I read Clyde Edgerton's new book with much delight and envy. He is at his subtle and clever best in The Night Train. Every page rings with the music of these characters' voices, stories, and songs. The novel tackles 1963 with complete abandon. As always, Edgerton's message is not there until you discover you agree with it. A beautiful novel."—Percival Everett, author of I Am Not Sidney Poitier"

The Night Train is classic Edgerton, with crackling wit and lines that make you laugh out loud—but also classic is the great, generous heart at its center that leaves the reader filled with hope and compassion."—Jill McCorkle, author of Going Away Shoes"

Two music-mad boys live in divided communities, poignantly characterized by the burdens of their respective pasts....What happens between them is the work of a generous, restrained writer whose skill and craft allow small scenes to tell a larger, more profound story."—Publishers Weekly (starred review)

Percival Everett
"I read Clyde Edgerton's new book with much delight and envy. He is at his subtle and clever best in The Night Train. Every page rings with the music of these characters' voices, stories, and songs. The novel tackles 1963 with complete abandon. As always, Edgerton's message is not there until you discover you agree with it. A beautiful novel."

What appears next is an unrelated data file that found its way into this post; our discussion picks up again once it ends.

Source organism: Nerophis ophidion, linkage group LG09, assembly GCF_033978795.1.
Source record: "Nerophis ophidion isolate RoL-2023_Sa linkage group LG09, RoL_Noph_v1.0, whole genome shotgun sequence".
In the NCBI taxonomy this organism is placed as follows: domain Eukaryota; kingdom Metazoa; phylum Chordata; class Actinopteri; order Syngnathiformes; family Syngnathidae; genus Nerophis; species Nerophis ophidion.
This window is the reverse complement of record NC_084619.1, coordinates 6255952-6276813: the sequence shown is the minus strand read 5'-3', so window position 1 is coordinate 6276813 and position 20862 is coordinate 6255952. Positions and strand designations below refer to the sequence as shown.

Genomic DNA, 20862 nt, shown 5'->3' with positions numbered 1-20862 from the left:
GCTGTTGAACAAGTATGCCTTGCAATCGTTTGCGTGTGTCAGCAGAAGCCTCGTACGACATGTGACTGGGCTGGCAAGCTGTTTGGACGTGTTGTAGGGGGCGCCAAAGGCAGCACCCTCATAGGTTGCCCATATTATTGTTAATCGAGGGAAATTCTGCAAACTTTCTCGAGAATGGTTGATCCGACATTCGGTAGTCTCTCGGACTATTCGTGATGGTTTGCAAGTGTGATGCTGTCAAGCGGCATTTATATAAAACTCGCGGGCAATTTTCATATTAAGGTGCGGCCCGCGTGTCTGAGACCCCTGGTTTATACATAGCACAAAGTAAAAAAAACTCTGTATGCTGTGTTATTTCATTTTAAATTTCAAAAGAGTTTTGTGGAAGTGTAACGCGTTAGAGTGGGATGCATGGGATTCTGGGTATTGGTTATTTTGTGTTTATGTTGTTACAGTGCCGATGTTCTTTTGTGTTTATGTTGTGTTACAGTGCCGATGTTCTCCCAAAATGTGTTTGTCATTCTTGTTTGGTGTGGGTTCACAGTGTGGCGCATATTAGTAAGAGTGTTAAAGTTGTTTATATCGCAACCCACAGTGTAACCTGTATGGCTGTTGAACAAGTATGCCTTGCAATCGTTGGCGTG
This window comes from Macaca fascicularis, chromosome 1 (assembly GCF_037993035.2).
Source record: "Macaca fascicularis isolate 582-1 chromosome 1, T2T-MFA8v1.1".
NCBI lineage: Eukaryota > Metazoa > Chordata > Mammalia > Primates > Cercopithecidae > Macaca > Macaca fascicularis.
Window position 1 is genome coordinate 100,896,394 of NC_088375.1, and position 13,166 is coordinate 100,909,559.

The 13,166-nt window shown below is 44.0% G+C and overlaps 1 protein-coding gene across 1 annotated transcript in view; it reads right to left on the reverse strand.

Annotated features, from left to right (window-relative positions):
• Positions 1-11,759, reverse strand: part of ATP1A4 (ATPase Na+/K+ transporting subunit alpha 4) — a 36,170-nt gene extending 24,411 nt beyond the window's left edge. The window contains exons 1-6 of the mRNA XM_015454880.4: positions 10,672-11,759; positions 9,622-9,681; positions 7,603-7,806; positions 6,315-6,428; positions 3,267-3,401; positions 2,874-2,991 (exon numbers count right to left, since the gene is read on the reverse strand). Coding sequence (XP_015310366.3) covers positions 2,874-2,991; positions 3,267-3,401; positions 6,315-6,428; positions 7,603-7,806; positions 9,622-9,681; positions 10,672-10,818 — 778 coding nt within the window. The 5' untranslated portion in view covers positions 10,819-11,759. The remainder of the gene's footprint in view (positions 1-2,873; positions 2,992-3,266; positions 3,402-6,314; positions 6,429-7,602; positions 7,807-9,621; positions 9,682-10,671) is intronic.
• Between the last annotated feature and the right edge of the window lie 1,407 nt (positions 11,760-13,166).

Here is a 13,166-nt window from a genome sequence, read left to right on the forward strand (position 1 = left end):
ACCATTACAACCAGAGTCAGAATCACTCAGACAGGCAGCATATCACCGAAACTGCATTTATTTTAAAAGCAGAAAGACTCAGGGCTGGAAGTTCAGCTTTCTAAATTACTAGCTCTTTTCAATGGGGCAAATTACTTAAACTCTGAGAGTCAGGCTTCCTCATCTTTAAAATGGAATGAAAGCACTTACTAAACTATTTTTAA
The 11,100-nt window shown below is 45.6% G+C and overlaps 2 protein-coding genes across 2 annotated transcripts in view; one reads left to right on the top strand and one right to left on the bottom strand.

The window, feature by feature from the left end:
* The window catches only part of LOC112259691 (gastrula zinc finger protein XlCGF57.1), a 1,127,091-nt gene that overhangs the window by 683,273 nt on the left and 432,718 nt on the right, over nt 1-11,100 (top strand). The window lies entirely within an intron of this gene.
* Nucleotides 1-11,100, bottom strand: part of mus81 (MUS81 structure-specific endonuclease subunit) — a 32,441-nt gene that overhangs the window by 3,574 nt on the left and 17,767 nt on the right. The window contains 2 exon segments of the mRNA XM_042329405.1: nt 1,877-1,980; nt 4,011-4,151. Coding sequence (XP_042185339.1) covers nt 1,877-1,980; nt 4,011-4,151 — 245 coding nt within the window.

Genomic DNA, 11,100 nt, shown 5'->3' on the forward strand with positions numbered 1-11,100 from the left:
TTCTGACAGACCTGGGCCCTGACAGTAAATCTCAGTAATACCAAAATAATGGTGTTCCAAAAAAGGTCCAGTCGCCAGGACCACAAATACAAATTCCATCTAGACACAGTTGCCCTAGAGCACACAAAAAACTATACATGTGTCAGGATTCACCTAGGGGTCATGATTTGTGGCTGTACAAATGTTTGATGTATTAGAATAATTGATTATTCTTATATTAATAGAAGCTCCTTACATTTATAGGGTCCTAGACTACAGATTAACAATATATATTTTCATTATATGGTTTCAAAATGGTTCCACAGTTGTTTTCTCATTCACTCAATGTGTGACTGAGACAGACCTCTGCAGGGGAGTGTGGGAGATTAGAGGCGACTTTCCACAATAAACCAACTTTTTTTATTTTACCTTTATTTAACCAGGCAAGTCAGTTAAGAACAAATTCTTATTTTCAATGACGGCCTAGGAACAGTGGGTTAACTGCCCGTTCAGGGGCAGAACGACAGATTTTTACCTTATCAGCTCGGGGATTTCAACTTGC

author of Going Away Shoes Jill McCorkle
"The Night Train is classic Edgerton, with crackling wit and lines that make you laugh out loud--but also classic is the great, generous heart at its center that leaves the reader filled with hope and compassion."
Tom Franklin
"I don't know how Clyde Edgerton does what he does, how he makes me both happy and sad at the same time, but I'm glad he's doing it....Edgerton is funny and wise as ever and, somehow, keeps getting better."
David Sedaris
"How good it feels to throw back one's head and howl with a great comic novel. The 'burial tuck' alone should make The Bible Salesman a classic."
PEOPLE on Lunch at the Piccadilly
"A vivid and affecting portrait of the way many of us struggle -- and, when possible, take comfort -- in the real world."
SAN DIEGO TRIBUNE on In Memory of Junior
"An American treasure...Edgerton's literary line goes back straight as an arrow to the likes of Sherwood Anderson and Mark Twain."
THE LOS ANGELES TIMES on The Floatplane Notebooks
"Whimsical, utterly original, ultimately brilliant novel of small-town North Carolina and Vietnam."
THE WASHINGTON POST on Raney
"Splendid...what James Thurber might have written had he lived in North Carolina."
Jill McCorkle
"The Night Train is classic Edgerton, with crackling wit and lines that make you laugh out loud--but also classic is the great, generous heart at its center that leaves the reader filled with hope and compassion."
Brad Hooper
"The delightfulness of the opening scene sets the stage for this novel's key elements....Edgerton frames his sensitive new novel around the unlikely and disapproved-of friendship between Larry, the boy the Bleeder is teaching to play, and Dwayne, a white boy who fronts a group called the Amazing Ramblers and is determined to break out of town on a talent ticket. It is the wealth of well-understood characters that carries the reader through this engaging novel's easily consumed pages."

Product Details

ISBN-13:
9781449858742
Publisher:
Recorded Books, LLC
Publication date:
07/22/2011